Natural curiosity, willingness to learn, a good attitude and spirit are precious gifts in a horse. These gifts should be preserved in training a young colt. Once lost, these gifts are difficult to recover. If a colt’s training is rushed, he gets mentally over-stressed, physically sore and emotionally sour. A ’30 day wonder’ job on a 3 year old colt doesn’t give the colt sufficient time to adjust to the pressures of his mind and body. The colt’s wondering mind could turn into resistance. His ears are permanently back and he closes off and tunes out. Everyday, I am so thankful that the ’30 day special’ I had planned for Zum as a 2 year old never happened! Now, I have Zum with all of his precious gifts intact!
Month: August 2019
I have a fifteen year old Chihuahua named Butterfly. She is the joy of my life! She is also my miracle dog! She once ran away. I looked for her on horseback until sunset all through my neighborhood. I couldn’t find her. She is a teacup Chihuahua. She is so tiny I can hold her in one hand. Miraculously, she ran ten miles through arroyos and past remote pinon and juniper forests to a resort near my house. A good Samaritan found her at the resort and took her to the Animal Shelter in Santa Fe. The next morning, I happened to call the Animal Shelter and there she was! It was the happiest moment of my life to hold Butterfly in my arms again. Now, I never let her out of my sight!
I am teaching Zum to stand still before and after I halter him to teach him to wait until he moves away from me. Zum is making a positive connection with standing still before haltering and before being turned loose. I don’t want him to run off. He is learning to be calm and quiet as I stand next to him.
Zum and I have a healthy horse-human partnership based on mutual appreciation. I provide good care and handling for Zum. Zum provides me with respect and willingness. There are no positive benefits if I get angry and yell at Zum. When I act with kindness, fairness and patience, Zum is trusting, relaxed, responsive and content. With a trusted human leader who treats him fairly with consistency, Zum feels safe.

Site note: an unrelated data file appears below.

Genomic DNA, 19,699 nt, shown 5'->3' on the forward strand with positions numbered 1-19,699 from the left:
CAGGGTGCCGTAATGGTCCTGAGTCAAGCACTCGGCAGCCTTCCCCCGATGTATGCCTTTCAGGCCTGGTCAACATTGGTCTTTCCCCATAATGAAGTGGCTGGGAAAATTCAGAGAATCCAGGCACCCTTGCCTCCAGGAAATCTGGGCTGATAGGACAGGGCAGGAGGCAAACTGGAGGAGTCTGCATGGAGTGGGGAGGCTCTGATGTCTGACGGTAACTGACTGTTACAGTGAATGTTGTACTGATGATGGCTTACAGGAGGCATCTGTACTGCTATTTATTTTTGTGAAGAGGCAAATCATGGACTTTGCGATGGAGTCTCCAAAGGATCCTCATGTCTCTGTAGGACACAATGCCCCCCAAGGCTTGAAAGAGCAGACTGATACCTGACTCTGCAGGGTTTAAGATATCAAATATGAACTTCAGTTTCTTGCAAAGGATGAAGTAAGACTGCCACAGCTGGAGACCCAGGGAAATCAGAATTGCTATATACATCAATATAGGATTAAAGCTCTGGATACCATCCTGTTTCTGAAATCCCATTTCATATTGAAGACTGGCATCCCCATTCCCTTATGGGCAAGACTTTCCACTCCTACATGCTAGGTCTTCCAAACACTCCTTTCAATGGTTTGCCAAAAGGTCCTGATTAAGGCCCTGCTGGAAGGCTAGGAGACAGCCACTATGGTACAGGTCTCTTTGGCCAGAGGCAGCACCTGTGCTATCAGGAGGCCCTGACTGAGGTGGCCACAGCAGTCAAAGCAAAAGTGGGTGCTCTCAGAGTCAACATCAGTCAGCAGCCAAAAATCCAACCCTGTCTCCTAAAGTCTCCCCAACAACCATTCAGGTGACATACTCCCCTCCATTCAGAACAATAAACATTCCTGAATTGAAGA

I want to accustom Zum to being touched. Horses love solid body-to-body contact. Zum likes to touched gently on his head, stomach and legs. It calms Zum down when I kindly rub his forehead and below his eyes. Zum loves a strong touch on his chest and neck. After a good lesson, I always reward Zum with a nice caress on his neck!
I am teaching Zum how to walk on wooden platforms. Every time he puts a foot on the platform, I reward him. He learns quickly. I am introducing Zum to all kinds of things: plastic bags, sheets, tarps, ropes moving on the ground, tack, cardboard, paper, balloons, unusual animals, umbrellas, bicycles, brooms sweeping underfoot, dropped brushes, shipping boots on and off, spraying water, hats, grooming tools, saddle pads, saddle blankets and saddles. I wiggle things around him and under him and place things on his body. Zum thinks this is a fun game! It is!
Zum reacts to spooky things in different ways. He stops and freezes. He tenses up. He jumps sideways or backwards.Or he runs in a panic. I am introducing him to spooky things gradually. With familiarization and repetition, he is accepting scary things without fear. It took him lots of lessons but he now accepts a frightening blue tarp! He steps on it and he even lets me put the tarp on his back. I reward him for being brave with a rest break, a loose rein, a scratch on the withers, a rub on the forehead and lots of praise in a soothing voice!
I have a 5 year old miniature pony named Obsidian. She is the same size as my miniature donkey, Prince Clover. Obsidian loves it when I take her on a walk with me. For our walk, I put a pony bell on her halter. This is so I can hear her when she begs me to let her free so she can gallop home. She never runs away. She always races right back to my horses. She makes all my geldings dance around as she prances around the corrals. She is a tiny pony with an abundance of love and energy! She has won my heart!
Horses have unfounded fears and sudden over-reactions because they have highly developed senses. Luckily, when Zum overcomes his fear with one object, he more easily overcomes his fear of the next object. When he actively resists me by pulling away or bolting, he is beyond his ability to cope. I ease up and go back to Zum’s tolerance level. I know Zum is relaxed when he lowers his head and neck, rests a hind leg, looks at me with soft eyes, relaxes his ears, exhales through his nostrils or moves his tongue, chews and licks his lips. Once Zum relaxes, I reward him with a break, a rub and a kind word.
I give Zum all the time he needs to learn a lesson. If he refuses to learn, I try not to fight with him. I never create a crisis and I never yell at Zum. If Zum gets upset at a lesson, I practice something important that he likes. Right now, Zum refuses the bridle and the bit. So I am using the hackamore. This has no bit so he accepts this without a fight. I am not in a hurry. I know he will accept the bridle at some point in the future. I want Zum to be calm and confident that I am fun and safe to be around. I want Zum to trust me and my leadership. My corrections are smooth. Establishing genuine affection between us is the major lesson we both need to learn!